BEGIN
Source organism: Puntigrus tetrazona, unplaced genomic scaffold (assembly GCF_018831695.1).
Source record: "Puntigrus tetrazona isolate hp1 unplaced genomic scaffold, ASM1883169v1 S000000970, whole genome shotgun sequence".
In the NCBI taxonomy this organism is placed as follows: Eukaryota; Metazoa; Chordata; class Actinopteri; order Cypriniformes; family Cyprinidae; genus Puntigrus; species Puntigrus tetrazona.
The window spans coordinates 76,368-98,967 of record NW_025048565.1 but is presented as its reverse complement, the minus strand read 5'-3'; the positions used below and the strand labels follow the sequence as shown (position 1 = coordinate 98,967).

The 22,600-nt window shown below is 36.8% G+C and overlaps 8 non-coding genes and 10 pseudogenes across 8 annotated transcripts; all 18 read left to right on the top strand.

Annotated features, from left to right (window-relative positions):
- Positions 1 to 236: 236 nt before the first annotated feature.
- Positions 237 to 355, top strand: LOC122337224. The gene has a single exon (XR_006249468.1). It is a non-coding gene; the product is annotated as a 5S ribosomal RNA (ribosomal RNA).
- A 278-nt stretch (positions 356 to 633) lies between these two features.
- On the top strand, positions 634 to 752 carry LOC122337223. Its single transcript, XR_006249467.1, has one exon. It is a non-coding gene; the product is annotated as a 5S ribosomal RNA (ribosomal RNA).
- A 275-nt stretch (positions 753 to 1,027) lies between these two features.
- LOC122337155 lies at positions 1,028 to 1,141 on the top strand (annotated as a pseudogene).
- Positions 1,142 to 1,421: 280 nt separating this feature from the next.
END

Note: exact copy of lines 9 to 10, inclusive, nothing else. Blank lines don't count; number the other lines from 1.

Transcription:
- A 278-nt stretch (positions 356 to 633) lies between these two features.
- On the top strand, positions 634 to 752 carry LOC122337223. Its single transcript, XR_006249467.1, has one exon. It is a non-coding gene; the product is annotated as a 5S ribosomal RNA (ribosomal RNA).